The need for this security is especially profound in many commercial and law enforcement applications. A taxi driver or street merchant could use CDPD to charge a customer s bill to a credit card; the encryption would ensure that the transaction was secure. Police officers equipped with MDT s linked to headquarters using CDPD can perform record checks, transmit reports, and send messages to other officers without worrying about compromising security or privacy.
By merging laptop computers and telecommunications technology (such as CDPD) police departments can transform the way their employees perform their duties. The speed and security of CDPD allows officers to use an MDT in the field just like they would use a computer at a police facility. Officers can access the National Crime Information Computer (NCIC) or state motor vehicle databases.
This access allows them to perform their own warrant and records checks with virtually instant results; officers in some departments use their MDT s to randomly run license plates while on routine patrol (recovering stolen vehicles and apprehending fugitives who would otherwise go undetected). This reduces the workload for police dispatchers, provides officers with rapid access to critical information, and reduces the amount of traffic on radio frequencies.
Officers in Philadelphia have been successfully experimenting with MDT s operating on a CDPD system. In addition to being able to run their own records and warrant checks, officers can also access a wide range of departmental databases. These databases, once only available through a police dispatcher or using a computer at a police facility, allow officers to access a wide range of information.
Personnel responding to a call can examine the call history for an address or examine other incidents where a suspect has had some contact with their agency. MDT s in other agencies have been designed to allow officers to read and send intra-department electronic mail messages from their vehicle, enhancing communication.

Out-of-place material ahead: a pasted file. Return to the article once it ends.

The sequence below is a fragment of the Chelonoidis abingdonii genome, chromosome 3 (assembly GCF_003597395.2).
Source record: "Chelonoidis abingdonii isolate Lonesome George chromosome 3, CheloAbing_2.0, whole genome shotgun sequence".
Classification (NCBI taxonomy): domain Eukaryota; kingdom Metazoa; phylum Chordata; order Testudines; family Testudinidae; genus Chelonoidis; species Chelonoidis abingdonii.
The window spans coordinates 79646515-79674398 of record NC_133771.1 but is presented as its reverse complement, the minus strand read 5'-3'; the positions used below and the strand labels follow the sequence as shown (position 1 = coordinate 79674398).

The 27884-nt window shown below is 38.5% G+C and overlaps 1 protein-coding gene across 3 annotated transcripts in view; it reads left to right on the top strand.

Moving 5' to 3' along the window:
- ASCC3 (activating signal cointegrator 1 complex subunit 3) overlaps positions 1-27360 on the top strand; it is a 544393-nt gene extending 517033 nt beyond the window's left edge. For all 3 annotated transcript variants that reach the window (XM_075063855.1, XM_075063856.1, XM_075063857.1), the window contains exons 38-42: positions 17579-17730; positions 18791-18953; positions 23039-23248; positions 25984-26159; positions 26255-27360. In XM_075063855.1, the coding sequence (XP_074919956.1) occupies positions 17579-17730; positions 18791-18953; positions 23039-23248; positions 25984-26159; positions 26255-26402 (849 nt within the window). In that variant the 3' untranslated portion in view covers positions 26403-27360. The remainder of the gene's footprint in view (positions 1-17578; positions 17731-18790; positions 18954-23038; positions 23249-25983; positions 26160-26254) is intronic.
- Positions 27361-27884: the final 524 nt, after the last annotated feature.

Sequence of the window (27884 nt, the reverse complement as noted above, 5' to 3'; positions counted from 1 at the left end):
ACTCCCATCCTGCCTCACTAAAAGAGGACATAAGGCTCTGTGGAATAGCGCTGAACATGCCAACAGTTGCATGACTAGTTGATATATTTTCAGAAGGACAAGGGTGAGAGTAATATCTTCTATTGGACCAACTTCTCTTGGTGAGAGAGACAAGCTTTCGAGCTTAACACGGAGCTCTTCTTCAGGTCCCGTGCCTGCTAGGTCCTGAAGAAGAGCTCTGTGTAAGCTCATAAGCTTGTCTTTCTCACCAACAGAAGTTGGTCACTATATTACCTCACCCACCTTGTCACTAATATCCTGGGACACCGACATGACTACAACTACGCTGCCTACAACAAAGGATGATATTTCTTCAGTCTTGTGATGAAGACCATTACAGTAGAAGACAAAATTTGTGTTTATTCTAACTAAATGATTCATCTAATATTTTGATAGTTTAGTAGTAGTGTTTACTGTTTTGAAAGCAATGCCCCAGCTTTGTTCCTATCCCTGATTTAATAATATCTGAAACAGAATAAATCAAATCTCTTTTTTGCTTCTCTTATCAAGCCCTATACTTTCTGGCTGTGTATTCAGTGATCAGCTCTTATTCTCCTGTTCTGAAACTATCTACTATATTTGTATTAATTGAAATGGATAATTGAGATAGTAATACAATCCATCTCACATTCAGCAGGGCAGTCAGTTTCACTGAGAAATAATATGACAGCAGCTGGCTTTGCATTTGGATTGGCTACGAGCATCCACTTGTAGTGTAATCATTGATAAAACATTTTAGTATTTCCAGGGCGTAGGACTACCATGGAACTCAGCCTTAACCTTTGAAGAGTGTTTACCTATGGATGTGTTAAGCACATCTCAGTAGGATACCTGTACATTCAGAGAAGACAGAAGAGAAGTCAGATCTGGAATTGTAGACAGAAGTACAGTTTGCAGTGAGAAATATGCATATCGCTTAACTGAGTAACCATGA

Using CDPD technology, MDT s can enable law enforcement agencies to improve the quality of the information they record, while reducing the amount of verbal traffic on conventional radio channels. For example, an officer equipped with an MDT connected with a CDPD system may be dispatched to a prowler call using a traditional radio frequency. While en route to the call, the officer may receive real-time updates via computer as the police dispatcher obtains additional information from the reporting party. Upon their arrival, the officer can press a single button on their computer keyboard to update their status from "en route" to "on scene."
While on scene, the officer has complete access to departmental, local, state, and national databases to aid in handling the situation. After investigating the situation, the officer can update the incident record with any pertinent information. An officer can easily enter the details of a call for service into the system in the time it would take to verbally transmit that information to a police dispatcher (who would then enter the information and close out the call record).
Pressing another button will again change to officers status to reflect their availability for other calls. A thorough record of the incident may be documented without tying up radio channels. Handling an incident which might have once required dozens of radio transmissions can be accomplished in virtually no extra time. The net result is a more thorough incident record and a reduction in radio traffic.
CDPD technology, coupled with specialized software and advances in MDT systems, is moving police organizations toward the day when it will be routine to operate as a "paperless" organization. Several agencies throughout the United States have already adapted existing technologies to allow them to make such a transformation.
Using MDT systems, officers can file virtually any report from their patrol vehicle. Accident reports, parking tickets, court citations, and traffic citations can be prepared using the MDT, printed in the officer s vehicle, and transmitted via CDPD to headquarters. Every report is legible, cannot be lost, and instantly appears in the agency s computer system. This reduces the time officers spend in police facilities and increases time spent in the community.